Lambourn House Public Testimony: 11/30/2015
Annie Levinsky, Executive Director
Thank you for taking the time this evening to consider the preservation of 5115 W. 29th Avenue. I suspect that you are going to hear a lot tonight about criteria and significance, about what makes a place “historic,” and competing interpretations of that term. To that end I would like to remind you that the Denver Landmark Commission, which evaluated this property prior to recommending it for your consideration this evening, is a body of nine expert individuals. Like the Planning Board, the commissioners are appointed by the Mayor. The statue requires them to exhibit professional expertise in architecture, history, landscape architecture and construction. They serve without compensation in order to perform a duty that is valued in our Revised Municipal Code, and in our Community Planning Documents, including BluePrint Denver, which states: “Historic preservation and urban design contribute to the development of a sense of place and community across Denver’s neighborhoods.” They also live and work here in Denver, and so in addition to their professional expertise, they know and understand our City, its architectural characteristics, its geography, and its history.
I would like to further note that Denver’s requirement that a property meet criteria in two out of three categories is a higher threshold than typical in cities across the country. In fact, the National Register of Historic Places requires only one category of significance. I also point this out because it has been suggested that properties such as the Lambourn House should have to meet criteria in all three categories to even be considered by this body. If that were the case there are many beloved, designated structures that we would have lost long ago. For example, our property, the Molly Brown House Museum, is often cited in discussions like this as an example of a site highly worthy of preservation but it could very easily be argued that it only meets criteria in two of three categories, as its location mid-block in Capitol Hill does not offer obvious geographic significance.
Preservation is not only above saving the obvious places, only the high-style designs, or the places built by the privileged class, it is also about reflecting where we came from, how people lived and earned their living, and how our City has changed over time. As Tom Mayes put it “Old places help people place themselves in that “great, sweeping arc” of time…they…contribute to people’s sense of being on a continuum with the past. That awareness gives meaning to the present, and enhances the human capacity to have a vision for the future.”
When the demolition review ordinance was passed by City Council there was research done into the policies of other cities, and the council members acknowledged that from time to time council would be faced with a difficult decision, but the tradeoff of having time to consider the impact of a potential demolition was worth it. The fact that council has faced this kind of decision on average less than once per year for the last ten years is a testament to the care with which the ordinance is employed, and it is really extremely rare that you have had two such decisions in a single month.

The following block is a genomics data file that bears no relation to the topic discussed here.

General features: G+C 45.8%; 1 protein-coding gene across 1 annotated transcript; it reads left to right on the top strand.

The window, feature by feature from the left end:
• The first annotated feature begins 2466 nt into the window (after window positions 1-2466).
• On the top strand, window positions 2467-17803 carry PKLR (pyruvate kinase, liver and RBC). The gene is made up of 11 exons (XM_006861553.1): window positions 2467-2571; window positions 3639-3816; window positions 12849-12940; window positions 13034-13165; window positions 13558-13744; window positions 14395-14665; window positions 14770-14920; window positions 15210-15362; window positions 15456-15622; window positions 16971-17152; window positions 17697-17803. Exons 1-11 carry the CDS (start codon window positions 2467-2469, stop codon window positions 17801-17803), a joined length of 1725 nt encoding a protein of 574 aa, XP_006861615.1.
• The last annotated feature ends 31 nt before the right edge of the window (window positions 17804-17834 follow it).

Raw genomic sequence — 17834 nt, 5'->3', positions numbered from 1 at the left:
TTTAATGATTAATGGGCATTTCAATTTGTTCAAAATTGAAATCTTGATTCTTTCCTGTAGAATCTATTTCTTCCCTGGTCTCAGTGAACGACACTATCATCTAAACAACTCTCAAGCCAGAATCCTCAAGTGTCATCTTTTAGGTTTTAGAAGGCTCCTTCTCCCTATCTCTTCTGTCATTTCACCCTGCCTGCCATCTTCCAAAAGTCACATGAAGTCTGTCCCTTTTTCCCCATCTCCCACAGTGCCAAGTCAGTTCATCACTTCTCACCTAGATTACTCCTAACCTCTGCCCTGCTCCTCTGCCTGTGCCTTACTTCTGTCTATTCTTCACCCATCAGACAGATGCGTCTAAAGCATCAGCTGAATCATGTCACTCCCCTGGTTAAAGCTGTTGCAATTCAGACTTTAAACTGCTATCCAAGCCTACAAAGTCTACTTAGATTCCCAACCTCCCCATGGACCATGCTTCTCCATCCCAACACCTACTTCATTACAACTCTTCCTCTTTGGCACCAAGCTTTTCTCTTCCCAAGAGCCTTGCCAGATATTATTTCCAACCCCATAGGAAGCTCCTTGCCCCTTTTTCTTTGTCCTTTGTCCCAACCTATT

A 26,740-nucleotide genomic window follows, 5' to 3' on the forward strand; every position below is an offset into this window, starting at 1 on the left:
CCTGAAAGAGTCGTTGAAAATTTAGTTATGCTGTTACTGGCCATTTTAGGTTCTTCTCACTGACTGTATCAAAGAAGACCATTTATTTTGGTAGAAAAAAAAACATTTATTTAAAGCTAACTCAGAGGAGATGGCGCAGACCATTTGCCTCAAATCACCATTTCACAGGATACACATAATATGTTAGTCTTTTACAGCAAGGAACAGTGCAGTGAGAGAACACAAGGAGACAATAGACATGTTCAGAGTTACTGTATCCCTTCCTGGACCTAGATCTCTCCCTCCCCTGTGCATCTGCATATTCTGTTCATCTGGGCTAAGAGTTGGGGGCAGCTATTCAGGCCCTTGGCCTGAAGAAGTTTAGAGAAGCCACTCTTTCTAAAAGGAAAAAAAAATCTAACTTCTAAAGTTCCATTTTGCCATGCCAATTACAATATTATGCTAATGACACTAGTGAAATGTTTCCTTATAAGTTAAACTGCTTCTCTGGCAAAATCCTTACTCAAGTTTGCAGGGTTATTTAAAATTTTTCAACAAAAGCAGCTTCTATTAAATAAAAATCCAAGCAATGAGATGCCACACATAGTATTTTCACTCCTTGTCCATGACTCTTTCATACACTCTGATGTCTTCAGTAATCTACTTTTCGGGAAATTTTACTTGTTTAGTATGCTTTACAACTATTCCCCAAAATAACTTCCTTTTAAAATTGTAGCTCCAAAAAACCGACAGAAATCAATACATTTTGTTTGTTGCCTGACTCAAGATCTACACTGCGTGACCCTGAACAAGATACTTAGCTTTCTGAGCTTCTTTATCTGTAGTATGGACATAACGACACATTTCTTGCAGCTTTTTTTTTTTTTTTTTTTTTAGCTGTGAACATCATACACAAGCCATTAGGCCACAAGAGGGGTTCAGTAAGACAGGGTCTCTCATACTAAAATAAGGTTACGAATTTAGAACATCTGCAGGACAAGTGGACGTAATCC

Historic Denver is not an applicant on this designation, but we were included in this specific conversation about 5115 W. 29th, the Lambourn House, before the public hearing at the Landmark Commission on October 20. Our Preservation Committee reviewed the materials and determined that the house does meet at least two of the criteria as required in the ordinance. As a result, we spoke in favor of the designation at the Landmark Commission. At that hearing we also emphasized the importance of moving the application forward so there could be time for a thorough conversation about the building before it is demolished, a conversation that had not yet occurred. We then worked to connect the community applicants with the property owner, as we greatly value such conversations and have had success in the past finding compromises or alternative outcomes that meet the needs of both parties.
After several weeks of outreach we were able to facilitate a meeting between the owner and the applicants on Friday, November 20, and we appreciate the willingness of both groups to sit around a table and talk about their perspectives, hopes and concerns. At that time both parties agreed to consider an alternative scenario in which the community advocates would have time to seek a preservation-minded buyer for the property that would allow the current owner to recoup his investment and seek a different opportunity. Prior to Thanksgiving the parties worked to negotiate terms, but ultimately there was no agreement on a realistic time frame or price.
We do think it is incumbent on both parties in this type of situation, the community and the property owner, to communicate with one-another and seek solutions that serve our city well long into the future. Due to the pace of current development and the real estate market these conversations are becoming less common, and the outcomes more disappointing. The answer to tonight’s question is not as black and white as it seems, and in your deliberations we hope you will consider that sometimes this venue is the only venue for conversation about the future of our built environment.
Historic preservation has been an incredibly important tool in Denver’s growth and development, contributing to the quality of life and very desirability that attracts so many newcomers. Seeking a reasonable balance, one that accommodates both development and preservation, is important not just in this situation, but to the future of our City. Thank you.